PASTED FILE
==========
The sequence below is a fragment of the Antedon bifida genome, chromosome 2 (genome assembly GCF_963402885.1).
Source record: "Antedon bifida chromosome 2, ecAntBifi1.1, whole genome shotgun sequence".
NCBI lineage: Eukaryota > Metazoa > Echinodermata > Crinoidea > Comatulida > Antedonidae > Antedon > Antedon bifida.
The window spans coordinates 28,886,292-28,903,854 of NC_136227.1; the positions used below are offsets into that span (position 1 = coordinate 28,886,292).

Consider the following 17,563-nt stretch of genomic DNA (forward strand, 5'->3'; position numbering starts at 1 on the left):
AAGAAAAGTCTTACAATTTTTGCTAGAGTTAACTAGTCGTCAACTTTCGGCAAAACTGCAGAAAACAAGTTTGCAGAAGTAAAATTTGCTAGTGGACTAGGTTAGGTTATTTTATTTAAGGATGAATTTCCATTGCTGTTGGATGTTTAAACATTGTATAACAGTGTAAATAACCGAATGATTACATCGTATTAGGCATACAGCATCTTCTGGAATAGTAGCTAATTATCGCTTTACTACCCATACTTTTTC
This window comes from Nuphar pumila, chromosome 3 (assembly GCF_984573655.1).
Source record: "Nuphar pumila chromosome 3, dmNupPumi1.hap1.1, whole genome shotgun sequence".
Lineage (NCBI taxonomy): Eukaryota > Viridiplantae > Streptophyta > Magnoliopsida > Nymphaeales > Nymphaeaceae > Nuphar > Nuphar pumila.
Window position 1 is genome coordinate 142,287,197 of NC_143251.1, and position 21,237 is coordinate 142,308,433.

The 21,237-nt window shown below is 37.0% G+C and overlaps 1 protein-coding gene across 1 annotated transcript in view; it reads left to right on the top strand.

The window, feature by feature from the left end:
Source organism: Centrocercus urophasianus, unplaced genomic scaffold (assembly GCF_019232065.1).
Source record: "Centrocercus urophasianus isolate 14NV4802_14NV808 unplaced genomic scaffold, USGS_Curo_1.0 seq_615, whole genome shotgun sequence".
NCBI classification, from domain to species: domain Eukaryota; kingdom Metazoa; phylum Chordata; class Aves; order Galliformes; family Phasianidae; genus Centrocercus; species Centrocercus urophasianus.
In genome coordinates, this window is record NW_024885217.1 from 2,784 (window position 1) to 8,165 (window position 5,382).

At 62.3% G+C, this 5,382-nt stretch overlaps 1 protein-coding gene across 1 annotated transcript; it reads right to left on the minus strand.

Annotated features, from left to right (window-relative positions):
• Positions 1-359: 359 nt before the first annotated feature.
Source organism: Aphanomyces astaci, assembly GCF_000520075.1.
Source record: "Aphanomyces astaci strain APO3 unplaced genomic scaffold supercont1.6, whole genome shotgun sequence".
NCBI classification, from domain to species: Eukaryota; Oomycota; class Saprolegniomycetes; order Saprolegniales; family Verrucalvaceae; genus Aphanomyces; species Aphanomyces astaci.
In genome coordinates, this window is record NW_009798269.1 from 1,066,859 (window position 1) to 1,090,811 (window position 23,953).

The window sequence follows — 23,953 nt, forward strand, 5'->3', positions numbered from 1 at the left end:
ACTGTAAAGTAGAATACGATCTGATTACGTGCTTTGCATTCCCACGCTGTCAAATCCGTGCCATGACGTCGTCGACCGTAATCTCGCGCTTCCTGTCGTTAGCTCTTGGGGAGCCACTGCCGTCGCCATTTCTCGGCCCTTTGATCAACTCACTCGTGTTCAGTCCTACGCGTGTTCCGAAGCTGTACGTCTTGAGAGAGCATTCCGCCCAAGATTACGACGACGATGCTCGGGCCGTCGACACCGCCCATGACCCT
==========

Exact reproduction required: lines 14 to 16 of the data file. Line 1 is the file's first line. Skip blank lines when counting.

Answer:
Source record: "Centrocercus urophasianus isolate 14NV4802_14NV808 unplaced genomic scaffold, USGS_Curo_1.0 seq_615, whole genome shotgun sequence".
NCBI classification, from domain to species: domain Eukaryota; kingdom Metazoa; phylum Chordata; class Aves; order Galliformes; family Phasianidae; genus Centrocercus; species Centrocercus urophasianus.
In genome coordinates, this window is record NW_024885217.1 from 2,784 (window position 1) to 8,165 (window position 5,382).